In addition, believers have an open hotline to the Creator.
So if we look after our connection to Him, our well will not run dry of creative juice.
Even in what may feel like a dry season, things are working “under the hood”. So we just do a Mary and stay at His feet.
I am here referring to the day-to-day (but divinely empowered) practice and discipline of being centred in God so as to exercise our creative gifts fully and fruitfully.
When God gives me the impetus to do specific work, He also gives me little nudges and indications to keep me on the right track.
While researching my most recent book, The Way of Kueh – a project which God seeded and watered by making many things align to render it possible – I was trying to find a copy of an obscure vintage cookbook.
It was decades out of print and impossible to locate online. Not two weeks after my fruitless searches began, I “randomly” walked past a homeware shop I’d never been to before. It was clearing old stock, and I found the cookbook on their sale rack. A few days later, the shop ceased selling books altogether.
This was not the first time God has caused a needed book to seemingly fall into my lap from out of the blue.
Have there been opportunities for ministry through your work?
A couple of times in recent years, I had the chance to cook Passover meal dishes and help lead a Messianic Jewish Passover service for an arts group and for a friend’s church.
“Every bite became charged with meaning, and we were all left hungrier in anticipation for the final Feast when Jesus returns.”
There is such deep symbolism in the food elements of Passover – bitter herbs, salt-water “tears”, the sacrificed lamb.
It was an indelibly, ineffably rich and potent experience labouring together with friends to help each other understand and celebrate the occasion.
Every bite became charged with meaning, and we were all left hungrier with anticipation for the final Feast when Jesus returns.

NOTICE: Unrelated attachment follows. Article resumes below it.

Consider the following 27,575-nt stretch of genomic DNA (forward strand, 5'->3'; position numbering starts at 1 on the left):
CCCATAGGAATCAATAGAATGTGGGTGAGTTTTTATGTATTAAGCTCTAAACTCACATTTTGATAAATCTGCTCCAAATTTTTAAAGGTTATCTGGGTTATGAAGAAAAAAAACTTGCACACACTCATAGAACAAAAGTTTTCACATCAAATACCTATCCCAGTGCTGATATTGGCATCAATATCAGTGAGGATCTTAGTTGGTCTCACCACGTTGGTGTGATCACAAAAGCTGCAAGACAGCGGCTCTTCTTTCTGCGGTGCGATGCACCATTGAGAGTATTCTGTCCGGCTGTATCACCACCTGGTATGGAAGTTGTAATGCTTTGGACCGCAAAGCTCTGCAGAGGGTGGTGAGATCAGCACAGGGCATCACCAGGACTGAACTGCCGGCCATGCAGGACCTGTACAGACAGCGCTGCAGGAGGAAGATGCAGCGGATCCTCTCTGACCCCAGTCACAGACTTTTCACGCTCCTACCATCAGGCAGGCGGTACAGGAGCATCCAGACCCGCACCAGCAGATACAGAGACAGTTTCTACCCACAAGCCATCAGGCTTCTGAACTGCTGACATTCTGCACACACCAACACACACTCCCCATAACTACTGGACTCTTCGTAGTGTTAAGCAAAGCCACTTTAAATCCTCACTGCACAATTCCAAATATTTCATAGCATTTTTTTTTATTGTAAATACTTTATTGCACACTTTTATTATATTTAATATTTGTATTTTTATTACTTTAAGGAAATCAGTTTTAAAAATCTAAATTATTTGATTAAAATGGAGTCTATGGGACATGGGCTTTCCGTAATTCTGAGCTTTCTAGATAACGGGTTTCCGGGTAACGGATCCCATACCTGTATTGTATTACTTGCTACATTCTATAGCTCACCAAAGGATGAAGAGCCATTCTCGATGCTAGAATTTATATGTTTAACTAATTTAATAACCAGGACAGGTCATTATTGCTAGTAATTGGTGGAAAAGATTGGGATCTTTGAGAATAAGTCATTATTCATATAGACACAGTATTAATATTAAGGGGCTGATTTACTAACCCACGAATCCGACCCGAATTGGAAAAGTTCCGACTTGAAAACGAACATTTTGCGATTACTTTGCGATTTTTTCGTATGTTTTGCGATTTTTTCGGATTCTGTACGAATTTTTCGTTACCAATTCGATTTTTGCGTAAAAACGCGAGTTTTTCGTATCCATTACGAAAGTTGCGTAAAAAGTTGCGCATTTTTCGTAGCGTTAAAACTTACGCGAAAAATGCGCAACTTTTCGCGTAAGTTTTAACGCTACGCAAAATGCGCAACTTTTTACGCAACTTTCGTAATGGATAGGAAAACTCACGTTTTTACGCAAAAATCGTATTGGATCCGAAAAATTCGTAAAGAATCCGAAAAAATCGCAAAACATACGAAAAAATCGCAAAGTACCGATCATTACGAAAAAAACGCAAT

How has Covid evolved your work?
To the loner and introvert sides of my personality, the social distancing and stay-at-home protocols are a huge temptation to squirrel myself away to avoid social anxiety and having to deal with people.
And although I work from home as it is, the CB (Circuit Breaker) period has been corrosive to the boundaries between work and non-work life.
2020 has been a year of nonstop curveballs, and really all we can do is wait in faith and not focus on the thorns and thistles – the lack of work, retrenchment, not being able to visit family and extended family, not being able to fellowship in church and so on.
“All we can do is wait in faith and not focus on the thorns and thistles.”
In terms of personal thistles – well, my oven just broke down yesterday, and I haven’t even done any Christmas baking yet.
We cope with all these things best with the help of the spiritual discipline of abiding in Christ, via bible-reading, prayer, contemplation, fasting and so on.
It’s a discipline I struggle with, but this season is making me realise how crucial it is.
Most people associate Christmas with food. What does Christmas mean to you?
The most meaningful Christmases I’ve had were the ones when I performed with Agapella – the acapella group I was part of for about a decade – singing and busking at churches and malls to bring the story of Jesus to a listening audience.
“Emmanuel refused to social distance Himself from us rabble-rousing sinners and instead came to dwell with us.”
But I’m not overly enamoured with “Christmas” as a commercialised, lavishly indulgent, shopping-centric and eating-focused festival – it distracts from the real story of Christ’s first coming.
My Christmases have always been fairly quiet – mainly church and meals with my immediate family.
As a Peranakan Chinese Christian, it feels more appropriate to festoon traditions around Chinese New Year – spending time with family and extended family, coming together to prepare and enjoy meals together, and blessing one another with gifts and acts of service.
I don’t celebrate CNY as a religious festival but, going by its agrarian origins, more as a marking of the seasons – the coming of spring and new beginnings, which of course has meaning in a Christian context.
Perhaps the enforced streamlining of the year-end festive season under Covid protocols will be helpful in encouraging us all to have a more contemplative Christmas.
Perhaps we can mull over how Emmanuel refused to social distance Himself from us rabble-rousing sinners and instead came to dwell with us. The song Labor of Love sums it up for me.